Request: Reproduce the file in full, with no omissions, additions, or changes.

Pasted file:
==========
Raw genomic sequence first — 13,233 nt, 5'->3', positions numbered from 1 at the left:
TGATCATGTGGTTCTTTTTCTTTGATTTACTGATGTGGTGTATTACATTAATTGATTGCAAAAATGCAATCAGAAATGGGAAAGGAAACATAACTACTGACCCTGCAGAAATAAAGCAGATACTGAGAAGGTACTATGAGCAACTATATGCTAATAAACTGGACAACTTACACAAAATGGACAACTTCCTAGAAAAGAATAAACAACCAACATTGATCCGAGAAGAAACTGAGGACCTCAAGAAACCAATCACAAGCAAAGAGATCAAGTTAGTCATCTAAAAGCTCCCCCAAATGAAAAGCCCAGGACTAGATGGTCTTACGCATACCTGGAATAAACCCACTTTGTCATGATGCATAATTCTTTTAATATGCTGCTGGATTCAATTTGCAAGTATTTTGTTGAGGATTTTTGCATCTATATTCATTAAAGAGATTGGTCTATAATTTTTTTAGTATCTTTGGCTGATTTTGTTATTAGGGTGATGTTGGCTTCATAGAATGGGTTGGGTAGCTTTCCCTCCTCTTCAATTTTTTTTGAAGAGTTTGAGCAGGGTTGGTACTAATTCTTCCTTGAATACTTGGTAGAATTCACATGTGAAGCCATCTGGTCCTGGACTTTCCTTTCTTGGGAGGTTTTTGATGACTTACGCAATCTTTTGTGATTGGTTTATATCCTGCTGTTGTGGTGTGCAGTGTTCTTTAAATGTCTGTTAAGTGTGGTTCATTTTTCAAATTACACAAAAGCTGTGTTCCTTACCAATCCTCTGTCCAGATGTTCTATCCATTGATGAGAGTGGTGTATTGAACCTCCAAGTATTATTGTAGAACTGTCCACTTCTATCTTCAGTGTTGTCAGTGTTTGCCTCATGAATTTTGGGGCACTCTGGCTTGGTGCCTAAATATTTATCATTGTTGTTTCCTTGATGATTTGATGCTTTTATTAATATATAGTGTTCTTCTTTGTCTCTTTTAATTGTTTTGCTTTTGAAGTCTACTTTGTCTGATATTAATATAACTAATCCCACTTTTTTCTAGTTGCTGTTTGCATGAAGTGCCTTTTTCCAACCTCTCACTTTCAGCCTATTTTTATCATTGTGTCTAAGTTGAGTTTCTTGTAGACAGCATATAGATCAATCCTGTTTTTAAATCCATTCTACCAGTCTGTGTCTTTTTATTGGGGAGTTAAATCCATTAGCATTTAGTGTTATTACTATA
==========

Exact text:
Raw genomic sequence first — 13,233 nt, 5'->3', positions numbered from 1 at the left:
TGATCATGTGGTTCTTTTTCTTTGATTTACTGATGTGGTGTATTACATTAATTGATTGCAAAAATGCAATCAGAAATGGGAAAGGAAACATAACTACTGACCCTGCAGAAATAAAGCAGATACTGAGAAGGTACTATGAGCAACTATATGCTAATAAACTGGACAACTTACACAAAATGGACAACTTCCTAGAAAAGAATAAACAACCAACATTGATCCGAGAAGAAACTGAGGACCTCAAGAAACCAATCACAAGCAAAGAGATCAAGTTAGTCATCTAAAAGCTCCCCCAAATGAAAAGCCCAGGACTAGATGGTCTTACGCATACCTGGAATAAACCCACTTTGTCATGATGCATAATTCTTTTAATATGCTGCTGGATTCAATTTGCAAGTATTTTGTTGAGGATTTTTGCATCTATATTCATTAAAGAGATTGGTCTATAATTTTTTTAGTATCTTTGGCTGATTTTGTTATTAGGGTGATGTTGGCTTCATAGAATGGGTTGGGTAGCTTTCCCTCCTCTTCAATTTTTTTTGAAGAGTTTGAGCAGGGTTGGTACTAATTCTTCCTTGAATACTTGGTAGAATTCACATGTGAAGCCATCTGGTCCTGGACTTTCCTTTCTTGGGAGGTTTTTGATGACTTACGCAATCTTTTGTGATTGGTTTATATCCTGCTGTTGTGGTGTGCAGTGTTCTTTAAATGTCTGTTAAGTGTGGTTCATTTTTCAAATTACACAAAAGCTGTGTTCCTTACCAATCCTCTGTCCAGATGTTCTATCCATTGATGAGAGTGGTGTATTGAACCTCCAAGTATTATTGTAGAACTGTCCACTTCTATCTTCAGTGTTGTCAGTGTTTGCCTCATGAATTTTGGGGCACTCTGGCTTGGTGCCTAAATATTTATCATTGTTGTTTCCTTGATGATTTGATGCTTTTATTAATATATAGTGTTCTTCTTTGTCTCTTTTAATTGTTTTGCTTTTGAAGTCTACTTTGTCTGATATTAATATAACTAATCCCACTTTTTTCTAGTTGCTGTTTGCATGAAGTGCCTTTTTCCAACCTCTCACTTTCAGCCTATTTTTATCATTGTGTCTAAGTTGAGTTTCTTGTAGACAGCATATAGATCAATCCTGTTTTTAAATCCATTCTACCAGTCTGTGTCTTTTTATTGGGGAGTTAAATCCATTAGCATTTAGTGTTATTACTATA